A css discussion...

Jacob Farber jacob.farber at utoronto.ca
Thu Jul 31 18:41:35 UTC 2008


Hello,
Eli and I are working on a system to neatly package our components into  
more approachable examples of what they can do. In doing so, the  
discussion led to a technique I wanted to toss around:

The ideas was about separating CSS selectors and CSS as other functions.
What we do now is something like this-

<div class="mySelector-disabled"></div>

which represents a lot information.

Sometimes we prefix the class with "mySelector" and save that as a  
selector, we attach a suffix like "disabled" to represent a state for the  
element, or maybe we even bake the state into the javascript that spits  
out visual effects like $("div.mySelector").css("display","none").
More so, we overload this element with css stylings through either that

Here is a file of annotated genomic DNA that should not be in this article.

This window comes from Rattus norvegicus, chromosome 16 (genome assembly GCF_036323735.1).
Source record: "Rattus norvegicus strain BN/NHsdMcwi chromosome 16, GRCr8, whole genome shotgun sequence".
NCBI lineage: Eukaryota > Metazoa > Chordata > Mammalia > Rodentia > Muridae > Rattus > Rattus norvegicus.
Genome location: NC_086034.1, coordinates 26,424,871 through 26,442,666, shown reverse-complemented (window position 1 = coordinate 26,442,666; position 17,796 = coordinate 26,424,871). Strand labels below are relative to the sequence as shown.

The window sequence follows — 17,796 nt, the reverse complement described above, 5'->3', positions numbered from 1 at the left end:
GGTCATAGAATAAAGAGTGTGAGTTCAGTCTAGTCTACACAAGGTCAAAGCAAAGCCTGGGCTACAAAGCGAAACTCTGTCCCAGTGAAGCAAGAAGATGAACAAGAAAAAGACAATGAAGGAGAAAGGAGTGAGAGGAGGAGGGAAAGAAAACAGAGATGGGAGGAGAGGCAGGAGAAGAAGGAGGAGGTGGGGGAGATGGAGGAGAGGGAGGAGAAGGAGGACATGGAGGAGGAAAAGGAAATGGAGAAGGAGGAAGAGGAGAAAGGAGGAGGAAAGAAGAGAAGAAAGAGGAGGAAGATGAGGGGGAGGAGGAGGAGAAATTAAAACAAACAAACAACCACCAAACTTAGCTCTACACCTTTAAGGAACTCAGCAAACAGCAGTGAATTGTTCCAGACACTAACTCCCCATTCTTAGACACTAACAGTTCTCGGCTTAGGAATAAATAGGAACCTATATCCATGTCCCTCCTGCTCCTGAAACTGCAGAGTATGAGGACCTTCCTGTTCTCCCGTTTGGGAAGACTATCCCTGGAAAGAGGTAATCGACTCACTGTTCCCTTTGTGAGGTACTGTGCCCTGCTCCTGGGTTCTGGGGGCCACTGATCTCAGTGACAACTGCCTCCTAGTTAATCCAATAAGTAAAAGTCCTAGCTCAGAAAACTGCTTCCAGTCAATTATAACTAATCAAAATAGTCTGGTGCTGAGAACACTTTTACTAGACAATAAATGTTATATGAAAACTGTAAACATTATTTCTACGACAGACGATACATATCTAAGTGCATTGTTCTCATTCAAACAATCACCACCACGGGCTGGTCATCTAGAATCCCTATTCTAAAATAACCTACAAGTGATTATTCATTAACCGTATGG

class name and/or css3 selector patterns (which are fragile).

What about a more semantic and recycleable approach, where you divide  
class names into roles (Selector, State, Presentation)?

<div class="mySelector state_disabled theme_redAndBlue"></div>

Here, by default we can offer a semantic class name as a selector, or  
allow the implementor to override it with another pattern (maybe no class  
name at all), without any negative effects on presentation or state.

We can offload the presentation into an easy to read canned css group or  
file where a designer can easily modify it or erase its properties  
entirely.

we can also offload the elemetns state into a more semantic and re-usable  
class name, which will be easier to maintain and reduce the amount of code  
required to achieve certain effects (state_focus/blur,  
state_disabled/enabled, state_valid/invalid, etc)

The idea is we've put a lot of brainpower into making our JS less fragile  
and prone to breakage, but I think CSS needs the same TLC.
Any thoughts?

-- 
Jacob Farber



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